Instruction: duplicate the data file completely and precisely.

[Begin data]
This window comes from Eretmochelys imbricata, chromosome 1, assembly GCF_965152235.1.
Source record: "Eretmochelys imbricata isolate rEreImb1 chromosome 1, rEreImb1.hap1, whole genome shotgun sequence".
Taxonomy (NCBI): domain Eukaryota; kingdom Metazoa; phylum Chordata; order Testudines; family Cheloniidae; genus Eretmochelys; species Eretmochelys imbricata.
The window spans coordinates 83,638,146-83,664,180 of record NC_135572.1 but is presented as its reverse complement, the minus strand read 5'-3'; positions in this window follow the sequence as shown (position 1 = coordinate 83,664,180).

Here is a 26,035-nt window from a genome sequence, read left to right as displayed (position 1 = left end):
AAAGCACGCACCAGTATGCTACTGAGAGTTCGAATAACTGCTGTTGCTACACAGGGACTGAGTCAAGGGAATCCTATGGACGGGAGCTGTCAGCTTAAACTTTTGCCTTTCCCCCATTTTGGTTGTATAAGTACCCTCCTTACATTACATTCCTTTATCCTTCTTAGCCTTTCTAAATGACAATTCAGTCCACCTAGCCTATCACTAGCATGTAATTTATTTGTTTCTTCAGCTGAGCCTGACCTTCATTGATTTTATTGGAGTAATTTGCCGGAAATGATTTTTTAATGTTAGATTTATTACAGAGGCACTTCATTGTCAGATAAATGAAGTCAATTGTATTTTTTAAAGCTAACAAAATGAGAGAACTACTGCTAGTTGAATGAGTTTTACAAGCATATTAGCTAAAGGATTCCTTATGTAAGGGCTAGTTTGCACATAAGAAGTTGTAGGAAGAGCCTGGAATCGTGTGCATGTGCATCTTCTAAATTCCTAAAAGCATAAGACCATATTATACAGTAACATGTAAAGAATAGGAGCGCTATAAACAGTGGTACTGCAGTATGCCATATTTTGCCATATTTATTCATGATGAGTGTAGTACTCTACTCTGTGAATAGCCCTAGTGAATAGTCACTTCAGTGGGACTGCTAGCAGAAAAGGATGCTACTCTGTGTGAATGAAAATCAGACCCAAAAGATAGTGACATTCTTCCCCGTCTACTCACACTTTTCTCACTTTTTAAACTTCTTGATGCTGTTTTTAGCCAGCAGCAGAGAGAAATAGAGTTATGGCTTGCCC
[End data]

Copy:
This window comes from Eretmochelys imbricata, chromosome 1, assembly GCF_965152235.1.
Source record: "Eretmochelys imbricata isolate rEreImb1 chromosome 1, rEreImb1.hap1, whole genome shotgun sequence".
Taxonomy (NCBI): domain Eukaryota; kingdom Metazoa; phylum Chordata; order Testudines; family Cheloniidae; genus Eretmochelys; species Eretmochelys imbricata.
The window spans coordinates 83,638,146-83,664,180 of record NC_135572.1 but is presented as its reverse complement, the minus strand read 5'-3'; positions in this window follow the sequence as shown (position 1 = coordinate 83,664,180).

Here is a 26,035-nt window from a genome sequence, read left to right as displayed (position 1 = left end):
AAAGCACGCACCAGTATGCTACTGAGAGTTCGAATAACTGCTGTTGCTACACAGGGACTGAGTCAAGGGAATCCTATGGACGGGAGCTGTCAGCTTAAACTTTTGCCTTTCCCCCATTTTGGTTGTATAAGTACCCTCCTTACATTACATTCCTTTATCCTTCTTAGCCTTTCTAAATGACAATTCAGTCCACCTAGCCTATCACTAGCATGTAATTTATTTGTTTCTTCAGCTGAGCCTGACCTTCATTGATTTTATTGGAGTAATTTGCCGGAAATGATTTTTTAATGTTAGATTTATTACAGAGGCACTTCATTGTCAGATAAATGAAGTCAATTGTATTTTTTAAAGCTAACAAAATGAGAGAACTACTGCTAGTTGAATGAGTTTTACAAGCATATTAGCTAAAGGATTCCTTATGTAAGGGCTAGTTTGCACATAAGAAGTTGTAGGAAGAGCCTGGAATCGTGTGCATGTGCATCTTCTAAATTCCTAAAAGCATAAGACCATATTATACAGTAACATGTAAAGAATAGGAGCGCTATAAACAGTGGTACTGCAGTATGCCATATTTTGCCATATTTATTCATGATGAGTGTAGTACTCTACTCTGTGAATAGCCCTAGTGAATAGTCACTTCAGTGGGACTGCTAGCAGAAAAGGATGCTACTCTGTGTGAATGAAAATCAGACCCAAAAGATAGTGACATTCTTCCCCGTCTACTCACACTTTTCTCACTTTTTAAACTTCTTGATGCTGTTTTTAGCCAGCAGCAGAGAGAAATAGAGTTATGGCTTGCCC